post #10 of 26
Quote:
Originally Posted by at_nyc View Post
It's not the same, chains on regular 2 wheels vs. snow tires on 4

Going uphill, the 4 wheel drive wins. You can't go faster than 30 mph with chains on even if the snow's not deep. At that speed, it's a long crawl to Vail.

On downhills, however, chain wins. I've seen too many 4WD on the ditch at the side of the road I lost count. You rarely seen 2WD with chains in the ditch. You begin to wonder why...
I agree that chains and FWD/RWD is not the same as 4WD/AWD. I would suggest that chains are ALWAYS better for traction (which is needed for both going and stopping). And for visitors it's doubly better 'cause it gets them to slow down and drive a little more sensibly. Generally folks who live in snow country know the limitations of their 4WD/AWD vehicles (but I speared my suburban onto a snow plow once) and simply don't go out if conditions are so bad that chains are needed. I don't have any chains (tsk, tsk !). What is truely terrifying is to see second homeowners and visitors driving their SUVs in limited traction situations. Why aren't they scared :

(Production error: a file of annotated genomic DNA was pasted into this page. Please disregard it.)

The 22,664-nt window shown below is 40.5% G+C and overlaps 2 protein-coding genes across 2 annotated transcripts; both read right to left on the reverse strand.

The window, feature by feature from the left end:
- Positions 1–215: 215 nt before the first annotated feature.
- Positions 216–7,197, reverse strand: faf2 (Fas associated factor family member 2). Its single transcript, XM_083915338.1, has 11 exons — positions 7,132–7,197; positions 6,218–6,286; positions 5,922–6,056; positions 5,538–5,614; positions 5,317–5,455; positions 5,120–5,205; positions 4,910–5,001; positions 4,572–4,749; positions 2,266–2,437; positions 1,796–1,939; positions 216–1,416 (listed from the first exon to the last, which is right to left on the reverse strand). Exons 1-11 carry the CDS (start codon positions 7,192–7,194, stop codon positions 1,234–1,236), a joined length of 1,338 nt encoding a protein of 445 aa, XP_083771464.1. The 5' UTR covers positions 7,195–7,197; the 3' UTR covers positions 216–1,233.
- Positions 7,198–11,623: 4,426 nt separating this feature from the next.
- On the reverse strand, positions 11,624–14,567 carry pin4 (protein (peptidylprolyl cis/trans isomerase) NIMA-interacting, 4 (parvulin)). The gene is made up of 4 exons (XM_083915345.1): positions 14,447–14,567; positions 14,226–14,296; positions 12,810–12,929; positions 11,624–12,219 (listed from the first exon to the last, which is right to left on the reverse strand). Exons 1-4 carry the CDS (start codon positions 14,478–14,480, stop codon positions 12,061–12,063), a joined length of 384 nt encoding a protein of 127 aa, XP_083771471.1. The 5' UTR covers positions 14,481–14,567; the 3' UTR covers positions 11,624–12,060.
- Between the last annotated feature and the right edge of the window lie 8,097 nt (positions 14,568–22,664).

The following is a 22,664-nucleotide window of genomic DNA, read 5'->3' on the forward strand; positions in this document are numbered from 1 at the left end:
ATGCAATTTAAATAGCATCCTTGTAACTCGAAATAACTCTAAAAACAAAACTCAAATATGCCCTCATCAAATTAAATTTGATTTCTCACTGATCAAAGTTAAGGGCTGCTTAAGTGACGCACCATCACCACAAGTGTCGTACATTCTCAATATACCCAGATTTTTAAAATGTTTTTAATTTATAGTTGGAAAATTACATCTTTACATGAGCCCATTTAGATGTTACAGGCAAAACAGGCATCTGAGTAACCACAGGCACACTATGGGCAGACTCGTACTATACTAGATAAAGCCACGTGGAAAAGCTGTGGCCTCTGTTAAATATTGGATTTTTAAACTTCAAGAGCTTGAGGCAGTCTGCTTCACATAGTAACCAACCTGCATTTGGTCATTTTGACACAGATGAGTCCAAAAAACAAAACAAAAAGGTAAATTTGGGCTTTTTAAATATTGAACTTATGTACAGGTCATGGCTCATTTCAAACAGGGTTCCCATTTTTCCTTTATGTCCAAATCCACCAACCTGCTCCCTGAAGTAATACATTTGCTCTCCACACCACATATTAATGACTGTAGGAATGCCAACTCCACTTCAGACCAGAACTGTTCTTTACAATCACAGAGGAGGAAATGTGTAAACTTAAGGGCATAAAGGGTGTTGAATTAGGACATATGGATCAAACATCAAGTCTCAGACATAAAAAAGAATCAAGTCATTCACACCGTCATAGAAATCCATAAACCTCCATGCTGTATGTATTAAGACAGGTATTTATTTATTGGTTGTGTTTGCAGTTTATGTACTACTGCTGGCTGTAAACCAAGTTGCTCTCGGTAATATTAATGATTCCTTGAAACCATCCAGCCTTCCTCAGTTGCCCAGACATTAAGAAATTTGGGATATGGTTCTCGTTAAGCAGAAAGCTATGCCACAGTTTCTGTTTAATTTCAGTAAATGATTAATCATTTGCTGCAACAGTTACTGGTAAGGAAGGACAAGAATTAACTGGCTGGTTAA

post #11 of 26
Quote:
Why aren't they scared
Because they haven't been around snow long enough to know! (Notice little kids aren't scare of anything?)

A second home owner only goes up there on weekends, 2/7 of the time. It takes some 3 winters to accumulate the same experience as a local, if they live that long, that is.

Have you heard: Good judgement comes from bad experience.
post #12 of 26
4wd would be nice but I would still want great snow tires here.

I have FWD car and routinely pass 4wd on snow days going up th canyon even when chain laws are in effect. Yes I have chains, but I have not once put them on. Yes that is breaking he law but the law is for the LCD of drivers.

So IMO you dont need a 4wd car.
post #13 of 26
Get a Jeep Grand Cherokee at Enterprise. nuff said
post #14 of 26
With springlike conditions in SLC and even the mountains these days an SUV is obviously not needed at this point. Subject to change (hopefully)....
post #15 of 26
I drive a 1994 Subaru Legacy GT Wagon... Awesome ski car and college car..

Driving through the snow earlier this season.... I was cruising at 60-65mph... everyone else had to be doing less than 45mph... No sliding, no spinning.... They are tanks... Put a good set of winter tires on them and they'll go anywhere... Plus, you can't beat 30mpg...
post #16 of 26
On the other hand, my girlfriend's dad tears it up in his '99 Pontiac Montana... He used to dirt track race, though, so he's awesome in low traction situations.. He's never been in a wreck in the snow and he goes faster in his 2wd van than I even dare to in my awd subaru. One day on the way home from the resort, almost everyone was going about 30mph, I was cruising at about 45mph, and he passed me going 60mph.. It was one of the days when the only cars out were 4wd/awd.... except him.